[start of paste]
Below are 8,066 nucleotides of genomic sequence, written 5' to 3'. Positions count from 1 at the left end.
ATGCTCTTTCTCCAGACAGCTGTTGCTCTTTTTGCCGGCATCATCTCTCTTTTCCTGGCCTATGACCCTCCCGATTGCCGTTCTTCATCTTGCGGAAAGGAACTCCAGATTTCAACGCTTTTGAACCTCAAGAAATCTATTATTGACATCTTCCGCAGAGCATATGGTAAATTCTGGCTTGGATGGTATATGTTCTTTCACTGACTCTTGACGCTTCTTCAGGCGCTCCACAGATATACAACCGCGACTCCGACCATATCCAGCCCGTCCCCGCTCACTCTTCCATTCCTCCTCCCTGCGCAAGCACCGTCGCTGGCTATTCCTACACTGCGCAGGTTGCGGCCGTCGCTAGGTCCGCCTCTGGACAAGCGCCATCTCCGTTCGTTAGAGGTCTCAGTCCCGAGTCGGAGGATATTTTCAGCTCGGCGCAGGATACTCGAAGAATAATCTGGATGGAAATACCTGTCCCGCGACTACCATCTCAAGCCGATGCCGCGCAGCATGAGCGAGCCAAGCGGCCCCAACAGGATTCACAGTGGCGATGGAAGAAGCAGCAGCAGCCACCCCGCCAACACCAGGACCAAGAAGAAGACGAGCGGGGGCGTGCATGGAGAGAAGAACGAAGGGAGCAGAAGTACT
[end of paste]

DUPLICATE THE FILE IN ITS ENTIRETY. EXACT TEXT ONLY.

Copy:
Below are 8,066 nucleotides of genomic sequence, written 5' to 3'. Positions count from 1 at the left end.
ATGCTCTTTCTCCAGACAGCTGTTGCTCTTTTTGCCGGCATCATCTCTCTTTTCCTGGCCTATGACCCTCCCGATTGCCGTTCTTCATCTTGCGGAAAGGAACTCCAGATTTCAACGCTTTTGAACCTCAAGAAATCTATTATTGACATCTTCCGCAGAGCATATGGTAAATTCTGGCTTGGATGGTATATGTTCTTTCACTGACTCTTGACGCTTCTTCAGGCGCTCCACAGATATACAACCGCGACTCCGACCATATCCAGCCCGTCCCCGCTCACTCTTCCATTCCTCCTCCCTGCGCAAGCACCGTCGCTGGCTATTCCTACACTGCGCAGGTTGCGGCCGTCGCTAGGTCCGCCTCTGGACAAGCGCCATCTCCGTTCGTTAGAGGTCTCAGTCCCGAGTCGGAGGATATTTTCAGCTCGGCGCAGGATACTCGAAGAATAATCTGGATGGAAATACCTGTCCCGCGACTACCATCTCAAGCCGATGCCGCGCAGCATGAGCGAGCCAAGCGGCCCCAACAGGATTCACAGTGGCGATGGAAGAAGCAGCAGCAGCCACCCCGCCAACACCAGGACCAAGAAGAAGACGAGCGGGGGCGTGCATGGAGAGAAGAACGAAGGGAGCAGAAGTACT